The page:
Instrumental hip-hop has come a long way. The disc jockey’s influence as the one who started it all was long felt, but eventually, with the widespread availability of samplers and drum machines, instrumental beatmaking began to take shape even as it still catered to the needs of the rapper for some time, even when every physically released instrumental was primarily a service to those working with hip-hop beats on a daily basis, from amateur rappers to professional radio jocks. Full emancipation from the MC and the DJ was necessary, and if there’s been anything like an emancipation proclamation of instrumental hip-hop, it was DJ Shadow’s “Endtroducing…,” which kickstarted a genre that thrives to this day, even as ‘instrumental hip-hop’ remains an indistinct label that continuously stands in the shadow of more prominent and popular instrumental electronic music.
If freedom involves responsibility, for instrumental hip-hop that responsibility consists of accepting that it will be judged on its own. Sympathizers of the now grown-up genre are beyond being simply thankful to hear hip-hop in instrumental form, they want quality. Oddisee is one contemporary beatmaker who practices instrumental hip-hop very much as an art of its own. He has made beats to rap to, and regularly raps over them himself, but an Oddisee instrumental track can and will absolutely stand on its own.
His 2013 full-length “The Beauty in All” treats the single instrumental as a musical individual with its own history and character. Track number 1, “After Thoughts,” incidentally (or not) recalls the opening mood of “Endtroducing…”‘s “Building Steam With a Grain of Salt” with its melancholic piano sprinkles. Even though soul food appears to be the order of the day, the track’s earthtones are electrically projected onto the canvas, moreso than painted the old fashioned way. As announced by a break of bohemian funk that is attached to the opener, the album quickly flows in other directions.
“In My Way” is one of those typical lopsided Oddisee loops, everything is shifted slightly out of place, like a fractured message being intercepted by an alien spaceship whose crew tries to figure out how to put it back together. Deconstruction is also applied to the dance tune “Fièvre,” which doesn’t necessarily reach fever pitch but is so tightly compressed that the groove is just irresistible, possibly hinting at an African influence in Oddisee’s music, plus it allows for a bit of solo tinkering with synths on his part. “The Gospel” is a study in how to develop compositions. After an otherworldly vocal overture, it first follows a basic drum program, then, at the drop of a drum stick, it erupts, not before long going back into reclusive mode, but never letting go the guiding hand that directs every note and every beat. Shadow would be proud.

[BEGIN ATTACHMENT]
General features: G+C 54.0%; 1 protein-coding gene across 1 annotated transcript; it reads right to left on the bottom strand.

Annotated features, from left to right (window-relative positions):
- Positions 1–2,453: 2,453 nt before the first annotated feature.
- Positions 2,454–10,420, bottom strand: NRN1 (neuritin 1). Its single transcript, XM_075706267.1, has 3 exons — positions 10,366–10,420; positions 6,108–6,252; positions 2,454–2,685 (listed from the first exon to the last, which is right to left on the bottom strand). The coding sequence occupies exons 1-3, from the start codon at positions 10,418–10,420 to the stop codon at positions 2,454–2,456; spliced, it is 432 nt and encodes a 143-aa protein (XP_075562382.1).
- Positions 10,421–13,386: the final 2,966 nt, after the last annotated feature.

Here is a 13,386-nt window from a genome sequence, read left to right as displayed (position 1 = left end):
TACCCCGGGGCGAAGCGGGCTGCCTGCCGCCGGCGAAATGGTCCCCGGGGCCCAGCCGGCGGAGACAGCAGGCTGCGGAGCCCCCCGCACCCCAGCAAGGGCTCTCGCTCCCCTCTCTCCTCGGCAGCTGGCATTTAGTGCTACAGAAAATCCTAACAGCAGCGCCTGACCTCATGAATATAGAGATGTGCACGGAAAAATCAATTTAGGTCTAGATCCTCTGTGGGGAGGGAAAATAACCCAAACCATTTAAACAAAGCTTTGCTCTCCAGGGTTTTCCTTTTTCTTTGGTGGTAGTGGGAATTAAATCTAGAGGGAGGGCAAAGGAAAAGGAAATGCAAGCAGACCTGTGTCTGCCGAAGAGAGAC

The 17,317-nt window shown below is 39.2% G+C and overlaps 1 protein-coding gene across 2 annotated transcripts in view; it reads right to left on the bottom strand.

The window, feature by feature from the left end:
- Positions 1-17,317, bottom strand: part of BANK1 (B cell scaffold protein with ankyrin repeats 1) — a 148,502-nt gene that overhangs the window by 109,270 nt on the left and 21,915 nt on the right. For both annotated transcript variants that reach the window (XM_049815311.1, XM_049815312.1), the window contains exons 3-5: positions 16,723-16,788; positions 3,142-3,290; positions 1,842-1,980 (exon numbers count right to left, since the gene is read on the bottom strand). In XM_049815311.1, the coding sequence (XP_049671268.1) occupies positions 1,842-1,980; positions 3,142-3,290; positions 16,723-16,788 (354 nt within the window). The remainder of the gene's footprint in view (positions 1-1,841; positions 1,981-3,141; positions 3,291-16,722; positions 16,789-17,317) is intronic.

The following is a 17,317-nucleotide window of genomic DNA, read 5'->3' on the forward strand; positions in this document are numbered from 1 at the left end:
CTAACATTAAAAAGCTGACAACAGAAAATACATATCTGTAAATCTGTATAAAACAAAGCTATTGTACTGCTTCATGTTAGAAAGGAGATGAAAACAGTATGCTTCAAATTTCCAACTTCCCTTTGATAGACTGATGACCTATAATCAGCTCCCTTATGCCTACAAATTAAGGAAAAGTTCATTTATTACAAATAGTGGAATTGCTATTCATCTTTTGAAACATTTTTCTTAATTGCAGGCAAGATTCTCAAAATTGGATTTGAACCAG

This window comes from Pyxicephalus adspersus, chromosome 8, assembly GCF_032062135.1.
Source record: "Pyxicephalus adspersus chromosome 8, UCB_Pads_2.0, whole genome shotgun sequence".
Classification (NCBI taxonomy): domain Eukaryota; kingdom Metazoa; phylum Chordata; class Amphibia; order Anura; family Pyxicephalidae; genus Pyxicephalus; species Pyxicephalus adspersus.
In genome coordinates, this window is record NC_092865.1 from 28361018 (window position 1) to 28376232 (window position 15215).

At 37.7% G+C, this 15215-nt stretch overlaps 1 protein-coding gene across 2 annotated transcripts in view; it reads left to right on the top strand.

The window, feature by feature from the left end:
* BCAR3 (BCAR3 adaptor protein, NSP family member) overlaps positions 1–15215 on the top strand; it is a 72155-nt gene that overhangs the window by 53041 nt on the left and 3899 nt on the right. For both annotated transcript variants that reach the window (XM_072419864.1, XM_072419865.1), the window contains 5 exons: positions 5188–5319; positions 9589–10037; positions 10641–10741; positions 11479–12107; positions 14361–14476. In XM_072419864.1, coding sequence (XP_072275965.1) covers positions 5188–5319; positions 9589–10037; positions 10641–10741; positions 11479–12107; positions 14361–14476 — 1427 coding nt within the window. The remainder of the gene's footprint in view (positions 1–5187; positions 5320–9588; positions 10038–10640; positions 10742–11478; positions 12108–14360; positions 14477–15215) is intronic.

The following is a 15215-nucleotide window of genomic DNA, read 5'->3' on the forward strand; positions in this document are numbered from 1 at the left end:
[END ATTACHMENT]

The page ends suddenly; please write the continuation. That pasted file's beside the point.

One of “Endtroducing…”‘s weaker spots was Shadow’s propensity to play around with the drums, adding to a general disposition towards excessiveness. On one or two occasions Oddisee too has too much going on in his tracks. Still “Lonely Planet” makes good on the titular promise and is essentially emotional, ditto for “No Rules For Kings” and majestic. Some tunes fail not technically but conceptually. “Patience in Play” is too eager to please and “One Thing Right” one instance when the direction (and particularly the sound) of the track is too readily forseeable. “Social Insecurity” sounds like an leftover beat from previous album “People Hear What They See” and closer “Fork in the Road” takes one turn too many. Stellar or sober, “The Beauty in All”‘s deft dozen are evidence of Oddisee’s musical diversity, whether it’s in the details (from the sporadic but effective claps in “After Thoughts” to the big drums of “Fashionably Late” that touch down ever so gently) or the panoramic trip as a whole.
One thing that Oddisee the rapper and the producer have in common is that you gotta let them finish. The ‘after thoughts’ he likes to add to individual tracks here aren’t always substantial, but in most cases the prior tracks were so compelling that you’re going to hear him out anyway. Oddisee’s music is rarely dark or discomforting, because he steadily hones in on the light at the end of the tunnel. If crate-diggers and beatmakers are nominally musicians who spend their days with their heads bent over media and machines, Oddisee is the one looking up and out of the window, realizing the beauty in all.